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Tuesday, October 4, 2011
The Dreaded Phone Call
"My doctor felt something in my beast at my check up. I have to go for a mammogram."
Or this one:
"The mammogram does show a suspicious mass. I have to have a biopsy."
Or even worse:
"The biopsy was positive. It is breast cancer."
I received all three of these calls recently from someone I love very much. It is a shocking and horrible feeling to know that someone you care about is facing something so terrible and potentially life threatening. The only saving grace is that the person I love got her yearly check ups every year. She went for regular mammograms. Without them, this aggressive cancer might have been found too late. Fortunately, the breast cancer was detected early and chances for cure are good.
There has been a lot of confusing messages in the news lately regarding when to have mammograms and how often. It's no wonder since there are a lot of conflicts among experts in the field. In November 2009, the US Preventative Services Task Force (USPSTF) released new guidelines on using mammograms for screening for breast cancer that were radically different from the previous ones.
Their recommendations were that women should have mammogram for screening every 2 years starting at 50 and no mammograms prior to age 50. They recommended that mammograms not be done past the age of 75. They also stated that they didn't have enough evidence to recommend self breast exam or teaching women to do self-exams.
Many of us in the medical field were concerned that these new guideline would not only confuse patients about what to do for early breast cancer detection, but also influence how insurance companies pay for screening. The task force is a group of scientists and doctors and policy makers with the government. They have very strict rules about when a test should be recommended. They take into account the cost of performing a test and how many need to be done to show benefit. They concluded that the potential cost of the mammograms, both the actual cost and the cost of false positive tests, when weighed against the benefits were too much to recommend mammogram before age 50.
However, the American Cancer Society, the American College of Gynecologists, and the American College of Radiology recommend annual mammogram beginning at age 40 and continuing through age 75 or later depending on the wishes and recommendations of the patient's personal physician. All three also recommend self-breast exams and breast exams annually by a physician. My own professional society, the American Academy of Family Physicians, released recommendations in line with the current USPSTF recommendations.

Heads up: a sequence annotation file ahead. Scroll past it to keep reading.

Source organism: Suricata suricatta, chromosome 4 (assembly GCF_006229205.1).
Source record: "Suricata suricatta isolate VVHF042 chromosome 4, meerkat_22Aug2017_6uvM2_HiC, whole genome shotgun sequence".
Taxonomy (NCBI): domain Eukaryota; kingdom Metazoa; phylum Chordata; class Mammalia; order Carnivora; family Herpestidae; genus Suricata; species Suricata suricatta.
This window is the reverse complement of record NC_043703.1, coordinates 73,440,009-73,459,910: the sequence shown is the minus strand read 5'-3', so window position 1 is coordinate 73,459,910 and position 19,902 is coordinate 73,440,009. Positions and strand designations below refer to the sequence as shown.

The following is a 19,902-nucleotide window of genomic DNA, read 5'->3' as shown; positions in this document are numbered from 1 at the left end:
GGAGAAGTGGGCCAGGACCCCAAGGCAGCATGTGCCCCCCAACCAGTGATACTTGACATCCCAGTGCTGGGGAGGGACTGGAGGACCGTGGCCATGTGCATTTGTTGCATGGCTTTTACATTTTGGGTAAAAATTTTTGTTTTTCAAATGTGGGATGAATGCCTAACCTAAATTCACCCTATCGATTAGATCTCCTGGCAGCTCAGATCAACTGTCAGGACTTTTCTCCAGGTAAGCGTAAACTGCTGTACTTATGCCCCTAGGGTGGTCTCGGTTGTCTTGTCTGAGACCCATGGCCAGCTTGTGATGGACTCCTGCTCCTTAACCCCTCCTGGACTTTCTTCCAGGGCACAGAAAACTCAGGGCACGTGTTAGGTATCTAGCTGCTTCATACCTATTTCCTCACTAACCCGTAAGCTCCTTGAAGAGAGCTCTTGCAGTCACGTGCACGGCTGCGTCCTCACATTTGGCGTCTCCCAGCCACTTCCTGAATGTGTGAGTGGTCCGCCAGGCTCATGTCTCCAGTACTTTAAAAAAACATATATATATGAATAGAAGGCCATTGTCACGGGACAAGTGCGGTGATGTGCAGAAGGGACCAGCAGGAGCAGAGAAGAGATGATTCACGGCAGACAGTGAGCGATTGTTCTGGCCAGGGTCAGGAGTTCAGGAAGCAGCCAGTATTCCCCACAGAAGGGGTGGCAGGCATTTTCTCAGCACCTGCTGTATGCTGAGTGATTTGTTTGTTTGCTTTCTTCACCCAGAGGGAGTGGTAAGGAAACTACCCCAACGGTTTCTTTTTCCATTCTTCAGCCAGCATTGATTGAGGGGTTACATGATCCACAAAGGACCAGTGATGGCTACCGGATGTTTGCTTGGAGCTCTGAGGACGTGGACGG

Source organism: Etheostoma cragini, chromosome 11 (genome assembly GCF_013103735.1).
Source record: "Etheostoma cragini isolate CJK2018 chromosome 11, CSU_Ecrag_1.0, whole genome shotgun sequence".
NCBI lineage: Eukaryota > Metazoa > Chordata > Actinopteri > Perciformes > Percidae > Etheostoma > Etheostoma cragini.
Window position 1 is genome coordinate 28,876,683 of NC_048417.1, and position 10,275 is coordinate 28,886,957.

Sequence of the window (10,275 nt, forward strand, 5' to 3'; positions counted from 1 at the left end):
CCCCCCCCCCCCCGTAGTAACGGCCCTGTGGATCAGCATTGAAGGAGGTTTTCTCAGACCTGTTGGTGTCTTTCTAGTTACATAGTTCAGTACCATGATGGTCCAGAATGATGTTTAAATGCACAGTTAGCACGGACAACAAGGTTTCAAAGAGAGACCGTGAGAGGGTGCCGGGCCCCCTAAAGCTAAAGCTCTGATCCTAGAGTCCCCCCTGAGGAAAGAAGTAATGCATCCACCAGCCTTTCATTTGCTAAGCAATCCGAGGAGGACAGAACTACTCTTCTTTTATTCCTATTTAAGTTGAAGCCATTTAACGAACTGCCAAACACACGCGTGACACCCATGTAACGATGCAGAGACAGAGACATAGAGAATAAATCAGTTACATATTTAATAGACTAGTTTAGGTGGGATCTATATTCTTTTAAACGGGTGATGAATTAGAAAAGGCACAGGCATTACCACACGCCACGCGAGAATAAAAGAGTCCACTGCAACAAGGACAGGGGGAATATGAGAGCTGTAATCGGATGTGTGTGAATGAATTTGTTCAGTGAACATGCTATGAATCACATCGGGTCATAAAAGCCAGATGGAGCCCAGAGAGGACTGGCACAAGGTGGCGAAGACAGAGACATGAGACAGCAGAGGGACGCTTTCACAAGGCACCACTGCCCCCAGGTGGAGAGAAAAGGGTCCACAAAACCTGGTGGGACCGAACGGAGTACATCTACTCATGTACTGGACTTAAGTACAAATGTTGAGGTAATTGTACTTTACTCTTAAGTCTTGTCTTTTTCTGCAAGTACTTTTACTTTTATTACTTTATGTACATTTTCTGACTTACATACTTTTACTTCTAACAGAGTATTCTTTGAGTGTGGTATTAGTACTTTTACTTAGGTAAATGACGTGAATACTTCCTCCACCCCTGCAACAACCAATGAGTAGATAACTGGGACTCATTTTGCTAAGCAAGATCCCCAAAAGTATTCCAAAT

So......what are we to do? Most of my colleagues are continuing to discuss screening mammogram with our patients beginning at age 40. I generally explain that those USPSTF recommendations were made because there was insufficient evidence to recommend otherwise. It doesn't mean that a women in her 40s should not have mammograms or examine her own breasts. It just means that the scientists don't have enough evidence to say that it is beneficial for the overall public health.
What do I do?
I examine my own breasts monthly. I see my physician annually for a breast exam. I get a mammogram. In fact I had my first one this year. I know there are risks in doing mammograms in younger women. There is radiation in a mammogram. There is the possibility of a false positive mammogram which might lead to other unnecessary tests. But, I still believe that early detection is important and that those risks are minimal in light of the fact that detecting breast cancer early is so important.
October is breast health month. I encourage you to talk to your physician about whether a mammogram is right for you and when to begin screening. If someone you love has not had a mammogram, please encourage her to go. And remember.....breast cancer can happen in men also. Don't ignore changes in your breasts whether you are male or female. See your family physician regularly. It really can be the difference between life and death.